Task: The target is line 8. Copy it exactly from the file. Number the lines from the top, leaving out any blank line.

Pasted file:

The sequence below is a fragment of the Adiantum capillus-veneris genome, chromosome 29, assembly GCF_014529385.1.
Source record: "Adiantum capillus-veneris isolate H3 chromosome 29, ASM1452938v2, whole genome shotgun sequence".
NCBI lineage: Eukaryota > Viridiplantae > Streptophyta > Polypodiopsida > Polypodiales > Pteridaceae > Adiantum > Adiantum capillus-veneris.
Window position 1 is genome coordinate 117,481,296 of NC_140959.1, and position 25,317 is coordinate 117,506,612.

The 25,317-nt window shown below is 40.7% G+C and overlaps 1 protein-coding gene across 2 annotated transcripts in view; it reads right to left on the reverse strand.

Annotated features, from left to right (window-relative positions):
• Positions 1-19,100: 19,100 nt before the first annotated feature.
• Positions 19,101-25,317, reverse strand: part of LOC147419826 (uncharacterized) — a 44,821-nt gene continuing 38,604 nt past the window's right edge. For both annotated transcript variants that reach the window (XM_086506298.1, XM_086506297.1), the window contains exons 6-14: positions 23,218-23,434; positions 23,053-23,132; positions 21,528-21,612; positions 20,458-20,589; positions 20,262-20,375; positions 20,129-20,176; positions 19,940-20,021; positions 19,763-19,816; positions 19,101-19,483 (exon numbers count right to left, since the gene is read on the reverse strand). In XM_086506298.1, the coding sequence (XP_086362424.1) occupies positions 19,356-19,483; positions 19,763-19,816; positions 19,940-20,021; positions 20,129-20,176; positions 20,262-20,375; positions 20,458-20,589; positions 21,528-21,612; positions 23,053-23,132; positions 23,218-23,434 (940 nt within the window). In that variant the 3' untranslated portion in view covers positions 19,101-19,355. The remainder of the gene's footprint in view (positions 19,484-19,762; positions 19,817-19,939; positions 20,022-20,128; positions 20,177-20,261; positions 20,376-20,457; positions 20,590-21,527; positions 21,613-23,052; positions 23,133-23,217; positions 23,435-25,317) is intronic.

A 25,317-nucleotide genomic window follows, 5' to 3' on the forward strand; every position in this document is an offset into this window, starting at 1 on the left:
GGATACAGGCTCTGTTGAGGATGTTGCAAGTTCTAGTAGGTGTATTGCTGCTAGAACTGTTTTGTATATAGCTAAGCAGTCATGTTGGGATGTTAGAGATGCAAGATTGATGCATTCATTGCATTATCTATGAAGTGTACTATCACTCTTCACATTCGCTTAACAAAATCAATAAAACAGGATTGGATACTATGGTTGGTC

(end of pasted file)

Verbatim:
• Positions 19,101-25,317, reverse strand: part of LOC147419826 (uncharacterized) — a 44,821-nt gene continuing 38,604 nt past the window's right edge. For both annotated transcript variants that reach the window (XM_086506298.1, XM_086506297.1), the window contains exons 6-14: positions 23,218-23,434; positions 23,053-23,132; positions 21,528-21,612; positions 20,458-20,589; positions 20,262-20,375; positions 20,129-20,176; positions 19,940-20,021; positions 19,763-19,816; positions 19,101-19,483 (exon numbers count right to left, since the gene is read on the reverse strand). In XM_086506298.1, the coding sequence (XP_086362424.1) occupies positions 19,356-19,483; positions 19,763-19,816; positions 19,940-20,021; positions 20,129-20,176; positions 20,262-20,375; positions 20,458-20,589; positions 21,528-21,612; positions 23,053-23,132; positions 23,218-23,434 (940 nt within the window). In that variant the 3' untranslated portion in view covers positions 19,101-19,355. The remainder of the gene's footprint in view (positions 19,484-19,762; positions 19,817-19,939; positions 20,022-20,128; positions 20,177-20,261; positions 20,376-20,457; positions 20,590-21,527; positions 21,613-23,052; positions 23,133-23,217; positions 23,435-25,317) is intronic.